The hope going into 2020 was that the U.S. economy would get an adrenal rush from stronger business investment after an interim deal that tempered trade tensions with China.
Those hopes appear to have been dashed.
A spreading coronavirus in China and elsewhere is snarling global supply chains, making it harder to obtain parts for new autos, produce iPhones or cater to jet-setting tourists, among other things. The disruption is bound to hurt sales and production and make companies even more hesitant to invest in big new projects.
The first major sign of the damage the viral outbreak is causing to the U.S. economy came last week from a survey of business executives. IHS Markit said its barometer of business conditions turned negative in February for the first time in four years. A number of companies including Apple
also warned that sales could fall short of forecast.
For weeks, most economic forecasters have been sticking to the view that corona-related disruptions would be temporary. Just last Friday, several senior Federal Reserve officials predicted the hit to the U.S. would be “short” one.
Even if they are right, though, a big dose of uncertainty is suddenly clouding the economic outlook. The seemingly clear skies from last month have largely been obscured. The Dow Jones Industrial Average
both fell last week and bond yields tumbled to fresh lows.
“The coronavirus is rapidly slowing the momentum of the global economy and sucking the oxygen out of financial markets,” said Scott Anderson, chief economist at Bank of the West.
In more ordinary times, Wall Street would be zeroing in this week on the latest trends in business investment including the monthly report on durable goods when it is published Thursday.
Yet even if investment rebounded in January, and economists predict no gain, it’s already old news. Investors want to know what happened in February after the viral epidemic captured headlines around the world. Instead they’ll have to wait another month to learn the answer.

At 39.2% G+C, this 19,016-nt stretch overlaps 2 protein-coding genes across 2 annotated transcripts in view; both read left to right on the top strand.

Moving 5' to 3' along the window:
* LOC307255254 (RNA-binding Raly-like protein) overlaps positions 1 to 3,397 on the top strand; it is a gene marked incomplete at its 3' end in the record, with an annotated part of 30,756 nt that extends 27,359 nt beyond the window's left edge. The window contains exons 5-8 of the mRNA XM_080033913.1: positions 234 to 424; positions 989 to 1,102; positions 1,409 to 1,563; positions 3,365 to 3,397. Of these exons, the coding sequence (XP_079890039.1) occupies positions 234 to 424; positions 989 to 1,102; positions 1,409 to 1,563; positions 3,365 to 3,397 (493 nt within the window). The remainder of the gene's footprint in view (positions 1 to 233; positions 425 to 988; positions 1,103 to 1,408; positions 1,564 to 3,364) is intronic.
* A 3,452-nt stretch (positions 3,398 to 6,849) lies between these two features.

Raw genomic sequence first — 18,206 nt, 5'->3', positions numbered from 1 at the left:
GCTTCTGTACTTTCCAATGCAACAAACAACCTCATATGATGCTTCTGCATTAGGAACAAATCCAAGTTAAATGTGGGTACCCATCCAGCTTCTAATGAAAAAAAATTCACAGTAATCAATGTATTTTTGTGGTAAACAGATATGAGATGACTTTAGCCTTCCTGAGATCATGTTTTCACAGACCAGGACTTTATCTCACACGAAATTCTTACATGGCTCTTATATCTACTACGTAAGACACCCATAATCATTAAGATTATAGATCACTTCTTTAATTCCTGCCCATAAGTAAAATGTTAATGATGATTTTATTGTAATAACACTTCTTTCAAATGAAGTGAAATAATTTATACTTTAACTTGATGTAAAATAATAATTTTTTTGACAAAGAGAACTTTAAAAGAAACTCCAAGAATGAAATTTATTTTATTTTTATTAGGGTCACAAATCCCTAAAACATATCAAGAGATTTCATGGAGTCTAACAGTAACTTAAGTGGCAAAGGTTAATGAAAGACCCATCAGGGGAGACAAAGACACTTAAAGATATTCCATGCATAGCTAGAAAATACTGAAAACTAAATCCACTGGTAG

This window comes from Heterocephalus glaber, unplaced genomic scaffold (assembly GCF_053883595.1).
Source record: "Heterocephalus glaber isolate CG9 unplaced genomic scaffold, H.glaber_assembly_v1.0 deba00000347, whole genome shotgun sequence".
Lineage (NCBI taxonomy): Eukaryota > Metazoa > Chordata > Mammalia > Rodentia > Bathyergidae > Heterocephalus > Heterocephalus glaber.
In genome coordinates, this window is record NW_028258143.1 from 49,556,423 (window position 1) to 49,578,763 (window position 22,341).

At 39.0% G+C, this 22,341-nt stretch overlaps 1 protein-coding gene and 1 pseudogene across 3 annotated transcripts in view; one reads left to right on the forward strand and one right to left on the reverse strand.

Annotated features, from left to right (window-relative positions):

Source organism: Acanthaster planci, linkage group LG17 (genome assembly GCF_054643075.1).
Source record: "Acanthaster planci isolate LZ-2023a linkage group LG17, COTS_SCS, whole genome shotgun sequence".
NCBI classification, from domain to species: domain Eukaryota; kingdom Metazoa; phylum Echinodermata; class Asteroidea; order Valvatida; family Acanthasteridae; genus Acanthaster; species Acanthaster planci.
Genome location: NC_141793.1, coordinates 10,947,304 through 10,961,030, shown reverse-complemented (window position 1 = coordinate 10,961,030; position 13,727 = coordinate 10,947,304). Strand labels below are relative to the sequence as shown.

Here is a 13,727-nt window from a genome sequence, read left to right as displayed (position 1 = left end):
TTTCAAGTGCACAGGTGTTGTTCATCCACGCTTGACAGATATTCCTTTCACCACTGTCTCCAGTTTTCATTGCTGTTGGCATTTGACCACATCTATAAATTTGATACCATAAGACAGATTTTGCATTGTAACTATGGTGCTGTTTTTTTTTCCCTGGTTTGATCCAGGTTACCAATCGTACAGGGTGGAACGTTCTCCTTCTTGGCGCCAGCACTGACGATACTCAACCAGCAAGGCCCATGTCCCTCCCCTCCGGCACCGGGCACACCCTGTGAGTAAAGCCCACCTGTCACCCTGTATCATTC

By that time, the viral outbreak could be under control and the economic outlook could turn sunny again, but don’t expect businesses to jump to any conclusions given the lack of progress so far in containing the COVID-19 outbreak.
“Clearly there are enough shockingly weak data points cropping up in China, and elsewhere to counsel caution in the face of this great unknown,’ said Douglas Porter, chief economist at BMO Capital Markets.
Another worry of business executives is the increasing likelihood that Bernie Sanders, a self-described socialist, could win the Democratic primary vote and to set up a showdown with President Trump in the November elections.
The senator from Vermont appears to have taken a clear lead over his rivals early in the race. Sanders has promised to sharply raise business taxes and increase regulations if elected.
Some companies say they’ve become more cautious in the face of “growing uncertainty ahead of the presidential election later this year,” according to chief business economist Chris Williamson of IHS Markit.
The potential nomination of Sanders as the Democratic party’s presidential candidate has caused one prominent Democratic-leaning Wall Street bigwig, former Goldman Sachs CEO Lloyd Blankfein, to say he would find it hard to vote for Sanders.